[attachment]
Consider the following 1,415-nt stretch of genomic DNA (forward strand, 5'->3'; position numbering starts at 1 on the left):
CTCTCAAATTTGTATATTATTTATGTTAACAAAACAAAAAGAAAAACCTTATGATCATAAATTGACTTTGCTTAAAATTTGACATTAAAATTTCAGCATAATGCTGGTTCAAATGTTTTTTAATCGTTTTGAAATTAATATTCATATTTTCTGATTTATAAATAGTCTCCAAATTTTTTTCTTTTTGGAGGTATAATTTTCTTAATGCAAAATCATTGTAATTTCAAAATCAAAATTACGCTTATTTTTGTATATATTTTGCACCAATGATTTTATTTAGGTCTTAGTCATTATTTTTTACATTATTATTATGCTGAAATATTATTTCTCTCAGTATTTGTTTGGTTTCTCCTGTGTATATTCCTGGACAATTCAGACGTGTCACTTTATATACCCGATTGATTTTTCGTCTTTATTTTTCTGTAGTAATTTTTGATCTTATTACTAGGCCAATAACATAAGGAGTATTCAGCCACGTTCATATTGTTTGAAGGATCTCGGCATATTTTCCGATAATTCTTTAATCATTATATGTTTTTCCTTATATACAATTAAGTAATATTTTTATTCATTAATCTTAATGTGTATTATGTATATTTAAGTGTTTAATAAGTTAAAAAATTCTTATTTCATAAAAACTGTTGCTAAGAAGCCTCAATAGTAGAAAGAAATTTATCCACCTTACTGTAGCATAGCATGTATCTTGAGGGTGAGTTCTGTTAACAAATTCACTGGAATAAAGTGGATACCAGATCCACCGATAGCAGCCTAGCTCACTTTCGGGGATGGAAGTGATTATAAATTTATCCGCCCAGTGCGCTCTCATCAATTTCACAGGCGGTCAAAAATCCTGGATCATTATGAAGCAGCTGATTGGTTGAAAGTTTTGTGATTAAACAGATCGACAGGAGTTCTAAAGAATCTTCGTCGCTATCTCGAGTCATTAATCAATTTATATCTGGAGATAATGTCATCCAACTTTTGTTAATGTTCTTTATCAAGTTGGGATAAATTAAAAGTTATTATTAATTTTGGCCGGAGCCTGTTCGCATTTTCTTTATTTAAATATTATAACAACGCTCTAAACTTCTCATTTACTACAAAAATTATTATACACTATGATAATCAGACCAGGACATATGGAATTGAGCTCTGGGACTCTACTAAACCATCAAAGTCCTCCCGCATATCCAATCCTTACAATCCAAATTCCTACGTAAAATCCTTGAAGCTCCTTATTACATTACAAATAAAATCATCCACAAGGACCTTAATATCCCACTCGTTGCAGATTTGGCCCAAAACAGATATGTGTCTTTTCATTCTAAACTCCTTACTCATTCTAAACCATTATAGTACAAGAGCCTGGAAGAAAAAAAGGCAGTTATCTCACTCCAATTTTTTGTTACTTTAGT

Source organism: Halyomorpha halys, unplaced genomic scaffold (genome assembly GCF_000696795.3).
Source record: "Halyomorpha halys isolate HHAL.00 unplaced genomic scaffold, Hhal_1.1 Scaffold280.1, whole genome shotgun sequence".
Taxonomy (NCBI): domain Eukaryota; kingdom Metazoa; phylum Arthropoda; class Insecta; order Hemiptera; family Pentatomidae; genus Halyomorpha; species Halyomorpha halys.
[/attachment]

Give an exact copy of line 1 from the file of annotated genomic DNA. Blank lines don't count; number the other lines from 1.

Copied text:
Consider the following 1,415-nt stretch of genomic DNA (forward strand, 5'->3'; position numbering starts at 1 on the left):